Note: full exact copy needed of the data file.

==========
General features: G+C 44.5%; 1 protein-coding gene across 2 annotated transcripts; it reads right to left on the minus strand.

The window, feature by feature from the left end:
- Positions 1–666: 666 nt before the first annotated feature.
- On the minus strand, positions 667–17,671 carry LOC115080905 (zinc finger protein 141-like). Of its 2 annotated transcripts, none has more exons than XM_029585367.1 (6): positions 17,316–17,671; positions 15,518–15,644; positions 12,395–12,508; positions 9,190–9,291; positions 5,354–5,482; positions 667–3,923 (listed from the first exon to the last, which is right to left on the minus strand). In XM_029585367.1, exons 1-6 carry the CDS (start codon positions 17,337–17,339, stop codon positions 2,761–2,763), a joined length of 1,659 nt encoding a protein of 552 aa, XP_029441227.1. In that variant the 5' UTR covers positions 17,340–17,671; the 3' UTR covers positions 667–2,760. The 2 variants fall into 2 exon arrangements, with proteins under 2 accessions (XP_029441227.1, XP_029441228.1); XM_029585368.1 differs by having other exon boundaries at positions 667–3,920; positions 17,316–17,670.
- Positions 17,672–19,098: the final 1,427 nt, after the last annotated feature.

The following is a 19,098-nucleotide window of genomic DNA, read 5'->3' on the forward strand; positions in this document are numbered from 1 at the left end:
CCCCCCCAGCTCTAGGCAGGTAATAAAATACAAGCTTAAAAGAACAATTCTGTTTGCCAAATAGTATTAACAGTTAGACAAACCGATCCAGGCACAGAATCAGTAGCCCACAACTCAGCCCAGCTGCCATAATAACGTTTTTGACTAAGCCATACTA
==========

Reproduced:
General features: G+C 44.5%; 1 protein-coding gene across 2 annotated transcripts; it reads right to left on the minus strand.

The window, feature by feature from the left end:
- Positions 1–666: 666 nt before the first annotated feature.
- On the minus strand, positions 667–17,671 carry LOC115080905 (zinc finger protein 141-like). Of its 2 annotated transcripts, none has more exons than XM_029585367.1 (6): positions 17,316–17,671; positions 15,518–15,644; positions 12,395–12,508; positions 9,190–9,291; positions 5,354–5,482; positions 667–3,923 (listed from the first exon to the last, which is right to left on the minus strand). In XM_029585367.1, exons 1-6 carry the CDS (start codon positions 17,337–17,339, stop codon positions 2,761–2,763), a joined length of 1,659 nt encoding a protein of 552 aa, XP_029441227.1. In that variant the 5' UTR covers positions 17,340–17,671; the 3' UTR covers positions 667–2,760. The 2 variants fall into 2 exon arrangements, with proteins under 2 accessions (XP_029441227.1, XP_029441228.1); XM_029585368.1 differs by having other exon boundaries at positions 667–3,920; positions 17,316–17,670.
- Positions 17,672–19,098: the final 1,427 nt, after the last annotated feature.

The following is a 19,098-nucleotide window of genomic DNA, read 5'->3' on the forward strand; positions in this document are numbered from 1 at the left end:
CCCCCCCAGCTCTAGGCAGGTAATAAAATACAAGCTTAAAAGAACAATTCTGTTTGCCAAATAGTATTAACAGTTAGACAAACCGATCCAGGCACAGAATCAGTAGCCCACAACTCAGCCCAGCTGCCATAATAACGTTTTTGACTAAGCCATACTA